President Obama's victory over Republicans in the government shutdown fight has suddenly boosted the popularity and fundraising of Senate Democratic candidates, easing concerns that an anti-Obamacare wave would give control of the chamber to the GOP in the 2014 elections.

According to Democratic strategists, voter anger at the GOP, and especially the Republican-run House, has hurt the party’s chances of winning an additional six seats to take the majority and given the Democrats a new line of attack — the party’s candidates are reckless and destructive.

“Poll after poll shows that Republicans across the map are suffering because of the reckless and irresponsible government shutdown that nearly every GOP Senate candidate supported,” said Justin Barasky of the Democratic Senatorial Campaign Committee.

Democrats give credit for their improving chances to Sen. Ted Cruz, R-Texas, whose effort to defund Obamacare led to the sneered at 16-day government shutdown. They said it helped to overshadow the disastrous first days of Obamacare which several Democrats feared would hurt their chances next year.

“It took the focus off Obamacare and helped us dodge a bullet,” said a Senate Democratic aide. “The Obamacare launch could have been hung around our neck.”

It still could, of course. Sen. John McCain, R-Ariz., said this week that he believes problems with the Obamacare website can be used to attack Democrats.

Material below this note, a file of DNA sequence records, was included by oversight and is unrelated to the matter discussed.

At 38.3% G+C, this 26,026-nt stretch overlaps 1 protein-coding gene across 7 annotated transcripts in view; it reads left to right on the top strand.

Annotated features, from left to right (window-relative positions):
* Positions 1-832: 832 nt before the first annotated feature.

Brad Dayspring, with the National Republican Senatorial Committee, added that Democrats are “living in D.C. bubble fantasy land and they should visit Louisiana, Michigan, Arkansas, Alaska, or North Carolina to hear what voters are actually talking about.”

He countered that Democrats own Washington’s “dysfunctional disaster,” and will pay for Obamacare’s poor start. “Democrats are going to try do everything they can to distract voters from the ongoing ObamaCare disaster which is far more real, far more impactful, and far more tied to each of their candidates than any shutdown blame game,” he said.

Democratic-leaning polls have Democrats ahead or even in six Senate key races: Michigan, Iowa, Georgia, Arkansas, Louisiana and North Carolina. Donations have also poured in to Democratic campaigns.

What’s more, President Obama and Vice President Joe Biden plan to step up their campaigning and fundraising for the Democratic Senatorial Campaign Committee and the party’s slate, a chore they largely avoided in the last two congressional elections.

In several Senate races where GOP House members are running, Democratic officials plan to portray them as the type of “reckless and destructive” politicians that voters have told pollsters they don’t like, said a party insider. “The House Republican brand is toxic.” he added.

While buoyed, Democrats aren't going to far as to predict that they will be able to knock off Senate Minority Leader Mitch McConnell in his Kentucky Senate race. But they have hope, armed with DSCC polling that shows 62 percent disapproving of his job performance.

Paul Bedard, The Washington Examiner's "Washington Secrets" columnist, can be contacted at